Russia's position is not so categorical, as Moscow remains ambiguous about the location of the borders of two of the five Ukrainian regions it claims to have annexed: Zaporizhzhia and Kherson. Regardless of this ambiguity, the bottom line is that neither Ukraine nor Russia is likely to establish control over what they consider their own territory. (This is not to say that the claims of both parties must have equal legitimacy. But the manifest illegitimacy of the Russian position does not seem to dissuade Moscow from maintaining it.) Put another way, the war will end without a resolution to the territorial dispute. Either Russia or Ukraine, or more likely both, will have to settle for a de facto line of control that neither recognizes as an international border.

a war forever

These largely unchanging factors could well produce a protracted hot war between Russia and Ukraine. In fact, history suggests that this is the most likely outcome. A study by the Center for Strategic and International Studies, using data from 1946 to 2021 compiled by Uppsala University, found that 26% of interstate wars end in less than a month and another 25% within a year.

But the study also found that "when wars between states last longer than a year, they span more than a decade, on average." Even those that last less than ten years can be exceptionally destructive. The Iran-Iraq war, for example, lasted nearly eight years, from 1980 to 1988, and resulted in almost half a million combat deaths and about the same number of injuries. After all its sacrifices, Ukraine deserves to avoid such a fate.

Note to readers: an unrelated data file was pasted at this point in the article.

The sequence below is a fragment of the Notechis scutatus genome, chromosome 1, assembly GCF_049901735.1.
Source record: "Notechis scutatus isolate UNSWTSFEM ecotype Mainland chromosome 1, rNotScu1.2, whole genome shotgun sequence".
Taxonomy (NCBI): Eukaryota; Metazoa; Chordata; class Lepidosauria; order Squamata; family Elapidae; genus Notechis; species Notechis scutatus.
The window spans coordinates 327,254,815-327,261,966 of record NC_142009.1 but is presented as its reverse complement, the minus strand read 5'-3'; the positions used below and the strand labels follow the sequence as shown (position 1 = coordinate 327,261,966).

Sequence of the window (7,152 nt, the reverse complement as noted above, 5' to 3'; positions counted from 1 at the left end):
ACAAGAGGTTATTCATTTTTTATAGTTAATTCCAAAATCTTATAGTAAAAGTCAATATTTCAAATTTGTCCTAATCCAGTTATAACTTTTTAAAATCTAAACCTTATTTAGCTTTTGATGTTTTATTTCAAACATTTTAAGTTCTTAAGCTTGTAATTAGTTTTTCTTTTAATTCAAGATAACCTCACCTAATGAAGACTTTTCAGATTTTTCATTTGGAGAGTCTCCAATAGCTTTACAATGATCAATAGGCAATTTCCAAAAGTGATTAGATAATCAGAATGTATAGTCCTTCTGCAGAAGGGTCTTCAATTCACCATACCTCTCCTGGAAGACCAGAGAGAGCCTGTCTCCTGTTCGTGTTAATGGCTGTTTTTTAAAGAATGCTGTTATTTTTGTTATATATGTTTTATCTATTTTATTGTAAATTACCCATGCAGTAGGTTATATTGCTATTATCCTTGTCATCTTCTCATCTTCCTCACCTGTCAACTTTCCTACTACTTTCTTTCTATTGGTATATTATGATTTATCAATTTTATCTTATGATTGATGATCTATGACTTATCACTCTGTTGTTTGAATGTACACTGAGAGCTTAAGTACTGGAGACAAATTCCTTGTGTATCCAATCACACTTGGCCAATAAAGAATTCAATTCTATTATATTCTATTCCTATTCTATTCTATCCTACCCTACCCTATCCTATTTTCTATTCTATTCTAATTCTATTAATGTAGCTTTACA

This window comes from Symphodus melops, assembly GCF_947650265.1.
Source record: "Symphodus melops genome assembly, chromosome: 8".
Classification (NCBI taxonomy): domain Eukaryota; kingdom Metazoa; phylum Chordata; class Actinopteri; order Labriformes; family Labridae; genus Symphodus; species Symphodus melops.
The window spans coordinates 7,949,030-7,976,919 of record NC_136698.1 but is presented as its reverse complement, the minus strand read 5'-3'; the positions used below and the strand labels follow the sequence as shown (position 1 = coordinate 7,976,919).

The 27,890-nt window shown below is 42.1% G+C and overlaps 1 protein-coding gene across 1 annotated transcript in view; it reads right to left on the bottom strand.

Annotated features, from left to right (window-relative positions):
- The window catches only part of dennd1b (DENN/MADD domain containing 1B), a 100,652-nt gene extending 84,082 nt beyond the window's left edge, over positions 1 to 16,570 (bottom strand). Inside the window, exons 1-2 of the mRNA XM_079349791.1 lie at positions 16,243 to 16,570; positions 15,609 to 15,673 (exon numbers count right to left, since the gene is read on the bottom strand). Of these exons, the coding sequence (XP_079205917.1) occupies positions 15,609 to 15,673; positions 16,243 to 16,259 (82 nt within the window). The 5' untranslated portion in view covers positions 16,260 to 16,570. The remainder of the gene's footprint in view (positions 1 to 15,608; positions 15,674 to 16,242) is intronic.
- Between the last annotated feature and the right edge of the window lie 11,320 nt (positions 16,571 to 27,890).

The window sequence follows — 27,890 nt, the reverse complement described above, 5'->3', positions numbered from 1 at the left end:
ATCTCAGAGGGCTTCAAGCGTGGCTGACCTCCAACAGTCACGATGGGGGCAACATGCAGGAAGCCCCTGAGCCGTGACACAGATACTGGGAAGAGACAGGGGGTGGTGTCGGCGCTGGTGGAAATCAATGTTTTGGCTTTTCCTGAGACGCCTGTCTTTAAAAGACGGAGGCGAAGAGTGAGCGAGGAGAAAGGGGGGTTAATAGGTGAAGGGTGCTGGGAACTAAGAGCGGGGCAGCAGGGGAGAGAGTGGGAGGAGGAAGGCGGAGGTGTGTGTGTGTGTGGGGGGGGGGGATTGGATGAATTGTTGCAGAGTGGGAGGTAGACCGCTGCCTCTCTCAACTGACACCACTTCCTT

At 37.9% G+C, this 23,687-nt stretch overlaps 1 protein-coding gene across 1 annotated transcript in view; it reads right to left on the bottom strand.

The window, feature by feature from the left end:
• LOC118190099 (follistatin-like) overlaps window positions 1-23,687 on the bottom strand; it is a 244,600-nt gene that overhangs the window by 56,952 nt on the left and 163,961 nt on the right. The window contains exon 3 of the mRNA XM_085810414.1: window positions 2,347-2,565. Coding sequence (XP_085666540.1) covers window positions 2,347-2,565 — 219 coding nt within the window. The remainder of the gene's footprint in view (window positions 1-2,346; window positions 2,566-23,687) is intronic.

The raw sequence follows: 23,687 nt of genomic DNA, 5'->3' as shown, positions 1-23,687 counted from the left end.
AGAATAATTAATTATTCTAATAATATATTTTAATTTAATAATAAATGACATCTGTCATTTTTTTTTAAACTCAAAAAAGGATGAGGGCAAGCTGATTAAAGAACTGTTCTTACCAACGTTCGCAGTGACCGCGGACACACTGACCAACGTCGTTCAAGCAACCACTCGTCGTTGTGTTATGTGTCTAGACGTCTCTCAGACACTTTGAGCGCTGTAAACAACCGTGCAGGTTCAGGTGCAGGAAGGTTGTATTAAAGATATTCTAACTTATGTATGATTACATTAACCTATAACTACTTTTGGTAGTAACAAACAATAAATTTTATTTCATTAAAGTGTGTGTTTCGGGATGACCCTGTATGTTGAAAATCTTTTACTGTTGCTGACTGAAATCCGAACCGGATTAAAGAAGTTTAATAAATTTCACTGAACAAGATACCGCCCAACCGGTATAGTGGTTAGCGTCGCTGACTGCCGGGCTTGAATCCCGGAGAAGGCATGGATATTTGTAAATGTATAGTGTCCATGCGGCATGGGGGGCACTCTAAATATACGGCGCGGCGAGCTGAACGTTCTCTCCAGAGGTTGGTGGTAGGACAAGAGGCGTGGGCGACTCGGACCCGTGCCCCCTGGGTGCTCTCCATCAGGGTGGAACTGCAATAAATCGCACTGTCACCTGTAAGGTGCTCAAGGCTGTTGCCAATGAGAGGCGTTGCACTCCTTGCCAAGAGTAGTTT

A long war between Russia and Ukraine will also be highly problematic for the United States and its allies, as a recent RAND study co-authored with political scientist Miranda Priebe shows. A protracted conflict would keep the risk of possible escalation – whether to Russian nuclear use or a Russia-NATO war – at its current high level. Ukraine would receive almost total economic and military support from the West, which will ultimately cause budgetary challenges for Western countries and readiness issues for their militaries.

The global economic fallout from the war, including volatility in grain and energy prices, would persist. The United States would be unable to focus its resources on other priorities, and Russia's dependence on China would deepen. While a long war would also further weaken Russia, this benefit does not outweigh these costs.

While Western governments must continue to do all they can to help Ukraine prepare for the counteroffensive, they also need to adopt an end-of-war strategy – a vision for an endgame that is plausible under these far-from-ideal circumstances. . As a decisive military victory is highly unlikely, certain endings are no longer plausible. Given the persistence of fundamental differences between Moscow and Kiev on core issues such as borders, as well as intense grievances after so many civilian casualties and deaths, a peace treaty or comprehensive political agreement that normalizes relations between Russia and Ukraine also seems impossible. The two countries will be enemies long after the end of the hot war.